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Long range (5+ miles) directional WiFi signal boosting?

Last response: in Wireless Networking
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April 10, 2012 11:54:40 PM

Hello all,

I have a possible project that I would like to work on and need some advice/input. My work blocks things like personal email accounts, gmail calendars, etc. It's very frustrating when I'm working technical coverage (engineer) during a start-up process on the night shift (12am-8am). I really don't get a lot done during this period and I'm just there in case anything goes wrong and it's extremely boring 99% of the time. I just bought a laptop and was trying to get creative as to how to get internet access without going through my work (secure) connection. I've already explored tethering from my iPhone and I'm still considering it, but it will probably severely limit bandwidth or it will cost a fortune.

I work approximately 4.1 miles (LOS) from my apartment. I live on the top floor (3rd floor) and my balcony faces directly towards my office. The only thing between the two are trees mostly. I'm wondering if I can get something like a wifi high-gain, low loss, directional antenna connected to my router. I've found one that claims over 6 miles with low LOS issues:

http://www.buy.com/prod/outdoor-wifi-grid-24dbi-ultra-d...

It's actually relatively affordable if I can pickup the signal from work using just my standard internal wifi adapter in my laptop. Or another small adapter booster to help pickup the signal.

Does this sound feasible? Any flaws in my plan? Will the tree coverage between points cause a massive/small signal loss? Will my existing internal laptop adapter pick up the signal? Will the antenna only work in ideal weather conditions?

Any input would be GREATLY appreciated! :D 
April 11, 2012 6:30:38 AM

to be able to communicate between two locations 5 miles apart would require a directional antenna at each location.

the internal antenna of a laptop might be able to pickup the signal from the directional antenna but cannot send out a strong enough signal which would reach that directional antenna. Usually the max distance for a N-network card outdoors is about 850 ft.

tethering might be an option but you better check with the service provider. Some providers will switch you to a different plan if you use tethering on your phone. Usually an extra $20 to $30 a month
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April 11, 2012 6:28:30 PM

It's all about what you are willing to spend.

You could install your own point-to-point microwave specifically designed for what you want to do.

A pair of Ubiquiti airMAX Nanobridge M units will do what you want. They can use TDMA in a point-to-point situation with an advertised range of 20 km. I use 4 of these and my longest hop is 41 km (26 miles) with perfect results. I use the larger 16 inch dishes. In the TDMA mode, there is near-zero latency and nobody is going to leech off of you either.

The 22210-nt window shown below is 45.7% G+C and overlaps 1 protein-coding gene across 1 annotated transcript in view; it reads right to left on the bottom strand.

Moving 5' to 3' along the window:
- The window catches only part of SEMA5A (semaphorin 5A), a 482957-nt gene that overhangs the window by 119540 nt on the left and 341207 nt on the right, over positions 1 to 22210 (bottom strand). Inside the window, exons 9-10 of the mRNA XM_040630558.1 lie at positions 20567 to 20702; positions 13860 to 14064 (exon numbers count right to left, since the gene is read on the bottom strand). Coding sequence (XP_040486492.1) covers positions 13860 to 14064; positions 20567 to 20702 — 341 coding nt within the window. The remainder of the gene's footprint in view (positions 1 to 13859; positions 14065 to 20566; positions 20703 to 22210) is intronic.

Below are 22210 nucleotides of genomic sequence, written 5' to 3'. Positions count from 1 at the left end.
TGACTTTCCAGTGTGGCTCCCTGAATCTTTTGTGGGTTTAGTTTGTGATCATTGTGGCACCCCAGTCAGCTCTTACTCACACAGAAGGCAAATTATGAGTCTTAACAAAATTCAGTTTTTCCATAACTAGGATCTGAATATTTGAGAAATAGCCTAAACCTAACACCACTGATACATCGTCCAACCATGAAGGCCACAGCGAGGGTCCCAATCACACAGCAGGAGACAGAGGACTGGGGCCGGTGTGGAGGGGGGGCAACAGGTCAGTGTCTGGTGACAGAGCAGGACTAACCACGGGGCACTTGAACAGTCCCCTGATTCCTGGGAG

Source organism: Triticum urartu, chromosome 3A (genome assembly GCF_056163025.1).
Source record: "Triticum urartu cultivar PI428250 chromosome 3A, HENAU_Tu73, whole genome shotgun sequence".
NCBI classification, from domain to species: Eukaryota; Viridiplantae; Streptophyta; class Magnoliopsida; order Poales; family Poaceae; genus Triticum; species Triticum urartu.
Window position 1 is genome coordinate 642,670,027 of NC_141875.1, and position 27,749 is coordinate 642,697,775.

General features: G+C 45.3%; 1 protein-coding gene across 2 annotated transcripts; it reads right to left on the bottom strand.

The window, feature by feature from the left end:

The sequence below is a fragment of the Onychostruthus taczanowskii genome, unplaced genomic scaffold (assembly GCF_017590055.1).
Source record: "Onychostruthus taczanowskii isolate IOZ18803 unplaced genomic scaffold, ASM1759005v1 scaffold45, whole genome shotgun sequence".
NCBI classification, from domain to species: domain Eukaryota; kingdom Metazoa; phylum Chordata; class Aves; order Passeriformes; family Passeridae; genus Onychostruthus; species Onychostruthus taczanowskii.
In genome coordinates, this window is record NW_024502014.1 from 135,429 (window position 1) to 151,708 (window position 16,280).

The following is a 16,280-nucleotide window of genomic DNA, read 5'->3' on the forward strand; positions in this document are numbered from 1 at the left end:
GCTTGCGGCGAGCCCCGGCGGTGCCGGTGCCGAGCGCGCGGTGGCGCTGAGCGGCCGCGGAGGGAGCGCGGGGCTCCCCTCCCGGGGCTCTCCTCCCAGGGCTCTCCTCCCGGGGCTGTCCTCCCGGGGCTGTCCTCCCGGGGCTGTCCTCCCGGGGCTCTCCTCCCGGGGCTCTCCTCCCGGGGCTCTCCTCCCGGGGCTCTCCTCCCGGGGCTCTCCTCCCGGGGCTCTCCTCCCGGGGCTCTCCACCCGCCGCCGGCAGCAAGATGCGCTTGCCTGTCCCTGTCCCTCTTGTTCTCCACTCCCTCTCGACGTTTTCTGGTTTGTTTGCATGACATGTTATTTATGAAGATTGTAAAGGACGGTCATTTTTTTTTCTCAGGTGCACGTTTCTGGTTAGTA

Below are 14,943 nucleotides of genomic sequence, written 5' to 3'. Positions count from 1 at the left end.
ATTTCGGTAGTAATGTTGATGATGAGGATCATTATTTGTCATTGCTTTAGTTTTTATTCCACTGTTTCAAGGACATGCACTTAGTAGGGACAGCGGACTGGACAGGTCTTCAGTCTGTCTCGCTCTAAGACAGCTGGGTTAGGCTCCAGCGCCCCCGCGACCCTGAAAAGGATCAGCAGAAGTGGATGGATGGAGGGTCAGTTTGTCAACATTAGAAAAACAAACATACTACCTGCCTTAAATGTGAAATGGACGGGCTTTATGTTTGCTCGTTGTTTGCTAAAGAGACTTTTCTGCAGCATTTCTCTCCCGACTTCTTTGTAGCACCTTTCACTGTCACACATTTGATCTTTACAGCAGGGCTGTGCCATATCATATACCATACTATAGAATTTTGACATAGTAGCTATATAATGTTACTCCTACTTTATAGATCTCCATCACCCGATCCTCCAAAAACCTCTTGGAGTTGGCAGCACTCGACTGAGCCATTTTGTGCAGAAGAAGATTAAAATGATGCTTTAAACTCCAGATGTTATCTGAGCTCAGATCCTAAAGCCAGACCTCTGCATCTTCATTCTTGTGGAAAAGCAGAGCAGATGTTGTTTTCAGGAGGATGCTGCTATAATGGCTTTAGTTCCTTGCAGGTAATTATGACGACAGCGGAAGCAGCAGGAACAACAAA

They are PoE powered (injector is included) and setup is performed using a built-in webpage type interface similar to any router. This is carrier-class equipment.

Cost: about U.S. $80.00 each on Ebay. Search for "Nanobridge M."

The Ubiquiti site is
HERE. Click on the Nanobridge M picture-link under the words "Airmax antennas."

They are available in 4 versions: 900 Mhz, 2.4 Ghz, 3 Ghz, and 5 Ghz. and no license is required in most countries.

It is also possible to use just one unit as a standard Wifi receiver, AP, or bridge.



Edit:

Quote:
Does this sound feasible? Any flaws in my plan? Will the tree coverage between points cause a massive/small signal loss? Will my existing internal laptop adapter pick up the signal? Will the antenna only work in ideal weather conditions?

Yes, thick tree coverage is a stopper.
No, your laptop built-in antenna is useless in your situation.
Weather is not a factor except if dry trees don't kill the signal, wet trees might. It depends on the density of the trees. Since the Nanobridge is powered over the Ethernet line, it can be located 100M away so maybe a dish on the roof?


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June 2, 2014 3:06:04 PM

tigsounds said:

A pair of Ubiquiti airMAX Nanobridge M units will do what you want. They can use TDMA in a point-to-point situation with an advertised range of 20 km. I use 4 of these and my longest hop is 41 km (26 miles) with perfect results. I use the larger 16 inch dishes. In the TDMA mode, there is near-zero latency and nobody is going to leech off of you either.




So your longest hop from one dish to the next is 26 miles? Or all 4 dishes combined adds up to a length of 26 miles?

I really would like to get faster internet from intown to where I live but want to do it for a reasonable amount of money and time. Also I am completely new to networking of any sort.

If you know of a good page or information on this topic it would be greatly appreciated.
Thanks
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